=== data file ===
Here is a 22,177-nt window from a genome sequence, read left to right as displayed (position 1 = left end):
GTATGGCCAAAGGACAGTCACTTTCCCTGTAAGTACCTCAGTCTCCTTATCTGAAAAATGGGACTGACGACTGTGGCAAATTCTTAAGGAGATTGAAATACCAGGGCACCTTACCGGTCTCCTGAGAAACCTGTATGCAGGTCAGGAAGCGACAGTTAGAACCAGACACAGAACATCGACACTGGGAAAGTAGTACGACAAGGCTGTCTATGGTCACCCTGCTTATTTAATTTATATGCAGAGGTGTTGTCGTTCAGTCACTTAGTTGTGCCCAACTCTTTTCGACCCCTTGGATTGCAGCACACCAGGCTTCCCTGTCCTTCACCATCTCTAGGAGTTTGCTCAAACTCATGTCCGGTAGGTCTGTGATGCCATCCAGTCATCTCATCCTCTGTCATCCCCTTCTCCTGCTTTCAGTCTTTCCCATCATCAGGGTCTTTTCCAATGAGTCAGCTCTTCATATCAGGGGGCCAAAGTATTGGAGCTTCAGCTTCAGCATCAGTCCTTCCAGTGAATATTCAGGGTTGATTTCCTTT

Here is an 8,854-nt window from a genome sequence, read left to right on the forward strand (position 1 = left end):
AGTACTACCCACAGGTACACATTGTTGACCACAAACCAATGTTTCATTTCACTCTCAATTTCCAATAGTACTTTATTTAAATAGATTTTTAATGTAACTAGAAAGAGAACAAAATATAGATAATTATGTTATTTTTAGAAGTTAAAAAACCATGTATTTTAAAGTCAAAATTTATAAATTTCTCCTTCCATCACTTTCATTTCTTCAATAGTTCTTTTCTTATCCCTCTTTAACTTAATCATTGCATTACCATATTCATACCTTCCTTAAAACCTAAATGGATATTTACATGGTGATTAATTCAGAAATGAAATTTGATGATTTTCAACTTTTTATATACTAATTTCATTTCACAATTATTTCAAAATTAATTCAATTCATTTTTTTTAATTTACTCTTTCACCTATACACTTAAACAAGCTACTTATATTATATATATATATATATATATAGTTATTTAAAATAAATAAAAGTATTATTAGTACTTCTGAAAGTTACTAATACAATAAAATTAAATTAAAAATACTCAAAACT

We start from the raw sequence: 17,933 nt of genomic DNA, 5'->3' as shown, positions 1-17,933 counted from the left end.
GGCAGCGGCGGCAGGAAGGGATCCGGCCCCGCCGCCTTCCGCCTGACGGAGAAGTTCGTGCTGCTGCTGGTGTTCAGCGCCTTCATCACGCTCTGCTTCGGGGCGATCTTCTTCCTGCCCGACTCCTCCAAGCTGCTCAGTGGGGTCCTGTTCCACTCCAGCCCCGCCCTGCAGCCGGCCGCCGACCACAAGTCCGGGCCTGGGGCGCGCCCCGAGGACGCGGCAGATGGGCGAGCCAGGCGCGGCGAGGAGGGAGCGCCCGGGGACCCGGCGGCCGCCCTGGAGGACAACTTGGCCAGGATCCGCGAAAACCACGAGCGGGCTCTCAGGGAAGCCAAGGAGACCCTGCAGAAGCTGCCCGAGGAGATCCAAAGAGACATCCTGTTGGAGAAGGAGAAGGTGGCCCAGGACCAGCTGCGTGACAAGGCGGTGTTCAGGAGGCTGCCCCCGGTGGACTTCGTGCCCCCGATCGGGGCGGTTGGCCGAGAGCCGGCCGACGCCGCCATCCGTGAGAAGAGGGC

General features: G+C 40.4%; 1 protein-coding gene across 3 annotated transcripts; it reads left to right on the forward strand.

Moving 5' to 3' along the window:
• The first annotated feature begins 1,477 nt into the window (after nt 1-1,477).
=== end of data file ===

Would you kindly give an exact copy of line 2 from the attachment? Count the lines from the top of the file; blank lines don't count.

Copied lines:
GTATGGCCAAAGGACAGTCACTTTCCCTGTAAGTACCTCAGTCTCCTTATCTGAAAAATGGGACTGACGACTGTGGCAAATTCTTAAGGAGATTGAAATACCAGGGCACCTTACCGGTCTCCTGAGAAACCTGTATGCAGGTCAGGAAGCGACAGTTAGAACCAGACACAGAACATCGACACTGGGAAAGTAGTACGACAAGGCTGTCTATGGTCACCCTGCTTATTTAATTTATATGCAGAGGTGTTGTCGTTCAGTCACTTAGTTGTGCCCAACTCTTTTCGACCCCTTGGATTGCAGCACACCAGGCTTCCCTGTCCTTCACCATCTCTAGGAGTTTGCTCAAACTCATGTCCGGTAGGTCTGTGATGCCATCCAGTCATCTCATCCTCTGTCATCCCCTTCTCCTGCTTTCAGTCTTTCCCATCATCAGGGTCTTTTCCAATGAGTCAGCTCTTCATATCAGGGGGCCAAAGTATTGGAGCTTCAGCTTCAGCATCAGTCCTTCCAGTGAATATTCAGGGTTGATTTCCTTT